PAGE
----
Baby Boomers and "Cocaine Brain" - images show damage


Dr. Karen Ersche has a reputation for using brain imaging to show, in a dramatic way, the damage caused by drugs. She is a behavioral neuroscientist at the University of Cambridge and her latest research was discussed in a recent issue of Science magazine.

"Drug abuse is typically considered a young people's problem," said Ersche in the article, “…If our young people are aging prematurely due to drug abuse, the public health implications could be huge."

Youthful abuse could have serious consequences

And that’s the worry. Baby boomers who used cocaine are now reaching their retirement years. If they have brain damage beyond their physical ages, this would represent an unforeseen rise in dementia and other mental problems associated with aging. Cocaine was most popular in the 1980s, just when the baby boomers were at an age and an income status that made the drug appealing. The spike in use during the disco days may just now be playing out as this population bubble reaches their sixties.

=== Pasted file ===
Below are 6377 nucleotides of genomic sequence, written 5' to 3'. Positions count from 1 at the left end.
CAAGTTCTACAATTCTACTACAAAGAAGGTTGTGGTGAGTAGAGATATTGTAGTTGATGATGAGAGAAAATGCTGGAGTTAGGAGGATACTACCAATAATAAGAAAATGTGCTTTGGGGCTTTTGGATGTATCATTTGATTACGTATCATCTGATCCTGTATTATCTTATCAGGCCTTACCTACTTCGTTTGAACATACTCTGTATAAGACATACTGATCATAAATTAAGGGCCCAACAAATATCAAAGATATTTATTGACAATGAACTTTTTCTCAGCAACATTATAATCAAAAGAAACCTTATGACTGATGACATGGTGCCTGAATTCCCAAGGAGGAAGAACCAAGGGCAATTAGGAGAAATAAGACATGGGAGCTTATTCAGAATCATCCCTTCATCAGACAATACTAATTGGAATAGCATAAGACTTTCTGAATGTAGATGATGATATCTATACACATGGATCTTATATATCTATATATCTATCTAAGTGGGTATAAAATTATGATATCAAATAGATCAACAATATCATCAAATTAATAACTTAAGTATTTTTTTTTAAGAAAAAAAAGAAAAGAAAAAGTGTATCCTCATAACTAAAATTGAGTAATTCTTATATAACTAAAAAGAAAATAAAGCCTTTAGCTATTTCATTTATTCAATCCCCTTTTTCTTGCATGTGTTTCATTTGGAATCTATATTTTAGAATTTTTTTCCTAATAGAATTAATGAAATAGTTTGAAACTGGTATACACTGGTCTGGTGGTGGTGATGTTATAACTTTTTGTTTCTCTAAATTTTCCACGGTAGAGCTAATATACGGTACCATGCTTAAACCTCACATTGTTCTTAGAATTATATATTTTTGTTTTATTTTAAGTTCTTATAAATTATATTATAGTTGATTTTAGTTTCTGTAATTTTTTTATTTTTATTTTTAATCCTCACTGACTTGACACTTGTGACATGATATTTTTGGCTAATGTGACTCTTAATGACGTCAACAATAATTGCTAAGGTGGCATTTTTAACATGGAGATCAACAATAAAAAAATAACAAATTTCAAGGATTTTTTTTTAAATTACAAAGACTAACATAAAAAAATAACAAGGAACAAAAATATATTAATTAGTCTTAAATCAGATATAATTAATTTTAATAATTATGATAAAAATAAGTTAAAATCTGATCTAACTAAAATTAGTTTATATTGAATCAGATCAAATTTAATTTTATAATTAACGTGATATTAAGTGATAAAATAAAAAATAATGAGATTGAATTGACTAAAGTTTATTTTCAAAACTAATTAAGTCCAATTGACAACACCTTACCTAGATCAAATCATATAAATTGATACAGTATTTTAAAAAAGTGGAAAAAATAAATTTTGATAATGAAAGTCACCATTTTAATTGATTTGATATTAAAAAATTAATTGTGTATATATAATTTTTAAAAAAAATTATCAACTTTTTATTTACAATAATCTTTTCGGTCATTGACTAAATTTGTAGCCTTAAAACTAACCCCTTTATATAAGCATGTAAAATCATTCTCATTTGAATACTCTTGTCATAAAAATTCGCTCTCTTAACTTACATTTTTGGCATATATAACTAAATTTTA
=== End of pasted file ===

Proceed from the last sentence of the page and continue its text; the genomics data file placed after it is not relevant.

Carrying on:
Tasks related to cocaine use that suffer include memory, the ability to focus attention and sustain it, and reaction times. All of these are also associated with aging.

Dr. Ersche studied 120 current and former users of cocaine, with about half meeting the criteria of addiction. These people were long term users (a decade or more) and tested positive for cocaine in their systems. The age range went from 18 to 50 and the damage seen was progressive and, is thought to be irreversible. Significantly, brain volume was reduced in the cocaine using population as well. Brain shrinkage is also a normal part of aging, and this seems to be another effect accelerated by drug use.

Researchers ruled out alcohol abuse as a cause in this study, an important consideration because drinking is so often associated with cocaine use.


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